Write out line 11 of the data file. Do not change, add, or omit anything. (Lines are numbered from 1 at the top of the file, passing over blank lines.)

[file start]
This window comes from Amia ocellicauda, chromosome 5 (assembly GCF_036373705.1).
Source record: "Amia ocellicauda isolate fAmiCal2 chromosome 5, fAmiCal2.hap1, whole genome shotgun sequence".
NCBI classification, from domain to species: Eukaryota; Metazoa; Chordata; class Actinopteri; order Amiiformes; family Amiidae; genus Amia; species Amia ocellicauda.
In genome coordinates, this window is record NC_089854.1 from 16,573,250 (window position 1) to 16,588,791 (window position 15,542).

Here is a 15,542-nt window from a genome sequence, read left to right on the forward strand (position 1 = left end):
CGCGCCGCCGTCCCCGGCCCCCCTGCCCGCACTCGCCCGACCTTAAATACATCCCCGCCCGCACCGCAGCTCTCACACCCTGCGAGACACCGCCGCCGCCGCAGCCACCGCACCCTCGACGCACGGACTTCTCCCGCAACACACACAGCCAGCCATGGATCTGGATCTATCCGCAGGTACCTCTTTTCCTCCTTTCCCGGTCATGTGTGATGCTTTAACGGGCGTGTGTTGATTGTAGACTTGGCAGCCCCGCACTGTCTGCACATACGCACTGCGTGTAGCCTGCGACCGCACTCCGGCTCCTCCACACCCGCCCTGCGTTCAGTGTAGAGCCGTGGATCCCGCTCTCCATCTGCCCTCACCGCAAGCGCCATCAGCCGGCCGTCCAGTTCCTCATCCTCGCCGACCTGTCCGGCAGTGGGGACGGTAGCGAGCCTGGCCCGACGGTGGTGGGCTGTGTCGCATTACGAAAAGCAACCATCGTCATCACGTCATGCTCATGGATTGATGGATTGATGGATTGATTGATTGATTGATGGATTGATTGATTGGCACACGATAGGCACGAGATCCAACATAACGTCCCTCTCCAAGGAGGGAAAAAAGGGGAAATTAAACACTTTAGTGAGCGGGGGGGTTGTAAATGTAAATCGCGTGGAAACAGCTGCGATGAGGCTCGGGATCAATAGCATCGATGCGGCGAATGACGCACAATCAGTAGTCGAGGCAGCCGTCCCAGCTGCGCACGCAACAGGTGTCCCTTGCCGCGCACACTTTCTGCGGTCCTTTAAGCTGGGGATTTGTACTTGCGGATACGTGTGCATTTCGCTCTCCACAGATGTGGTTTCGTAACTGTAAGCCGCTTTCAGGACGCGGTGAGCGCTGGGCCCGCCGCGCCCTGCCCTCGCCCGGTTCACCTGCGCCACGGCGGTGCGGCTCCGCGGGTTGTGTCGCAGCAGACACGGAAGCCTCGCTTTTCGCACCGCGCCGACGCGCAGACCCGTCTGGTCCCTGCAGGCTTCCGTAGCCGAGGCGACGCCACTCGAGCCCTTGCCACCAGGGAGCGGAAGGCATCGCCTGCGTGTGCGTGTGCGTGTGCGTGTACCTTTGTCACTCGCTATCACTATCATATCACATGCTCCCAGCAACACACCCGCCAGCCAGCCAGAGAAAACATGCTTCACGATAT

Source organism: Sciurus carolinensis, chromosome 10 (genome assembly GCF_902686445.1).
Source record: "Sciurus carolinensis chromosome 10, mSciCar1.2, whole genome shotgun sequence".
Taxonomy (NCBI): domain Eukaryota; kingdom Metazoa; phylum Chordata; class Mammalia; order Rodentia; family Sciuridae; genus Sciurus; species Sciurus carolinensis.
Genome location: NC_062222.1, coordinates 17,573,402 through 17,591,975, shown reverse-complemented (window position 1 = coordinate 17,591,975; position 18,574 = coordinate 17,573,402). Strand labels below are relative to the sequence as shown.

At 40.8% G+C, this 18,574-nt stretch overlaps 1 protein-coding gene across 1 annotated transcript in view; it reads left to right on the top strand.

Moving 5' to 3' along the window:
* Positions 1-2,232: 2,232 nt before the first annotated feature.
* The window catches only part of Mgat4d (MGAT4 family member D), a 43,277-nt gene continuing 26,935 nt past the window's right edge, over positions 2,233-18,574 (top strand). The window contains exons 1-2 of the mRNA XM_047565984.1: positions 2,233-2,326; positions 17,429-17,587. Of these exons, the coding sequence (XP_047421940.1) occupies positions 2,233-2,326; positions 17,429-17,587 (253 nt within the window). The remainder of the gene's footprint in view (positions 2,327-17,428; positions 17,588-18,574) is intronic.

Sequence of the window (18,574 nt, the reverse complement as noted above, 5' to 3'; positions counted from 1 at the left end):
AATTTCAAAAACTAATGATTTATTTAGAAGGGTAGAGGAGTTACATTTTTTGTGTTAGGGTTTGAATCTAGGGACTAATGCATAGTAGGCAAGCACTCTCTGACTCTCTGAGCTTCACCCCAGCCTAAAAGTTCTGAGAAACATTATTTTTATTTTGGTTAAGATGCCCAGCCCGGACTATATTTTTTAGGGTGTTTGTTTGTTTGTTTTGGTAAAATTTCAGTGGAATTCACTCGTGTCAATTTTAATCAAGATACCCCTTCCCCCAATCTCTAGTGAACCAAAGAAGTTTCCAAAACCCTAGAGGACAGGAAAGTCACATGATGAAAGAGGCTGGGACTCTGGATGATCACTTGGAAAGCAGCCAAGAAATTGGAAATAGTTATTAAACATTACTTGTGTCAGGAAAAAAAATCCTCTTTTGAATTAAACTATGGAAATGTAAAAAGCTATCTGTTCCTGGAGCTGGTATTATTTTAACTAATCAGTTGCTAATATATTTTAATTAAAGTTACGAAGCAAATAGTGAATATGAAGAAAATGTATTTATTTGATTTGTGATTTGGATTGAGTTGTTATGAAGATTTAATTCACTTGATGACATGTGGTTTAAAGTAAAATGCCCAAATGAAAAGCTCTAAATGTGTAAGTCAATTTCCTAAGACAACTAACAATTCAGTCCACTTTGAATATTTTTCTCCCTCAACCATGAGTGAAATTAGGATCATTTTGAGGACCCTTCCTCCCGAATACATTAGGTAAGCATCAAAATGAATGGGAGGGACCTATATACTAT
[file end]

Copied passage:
At 40.8% G+C, this 18,574-nt stretch overlaps 1 protein-coding gene across 1 annotated transcript in view; it reads left to right on the top strand.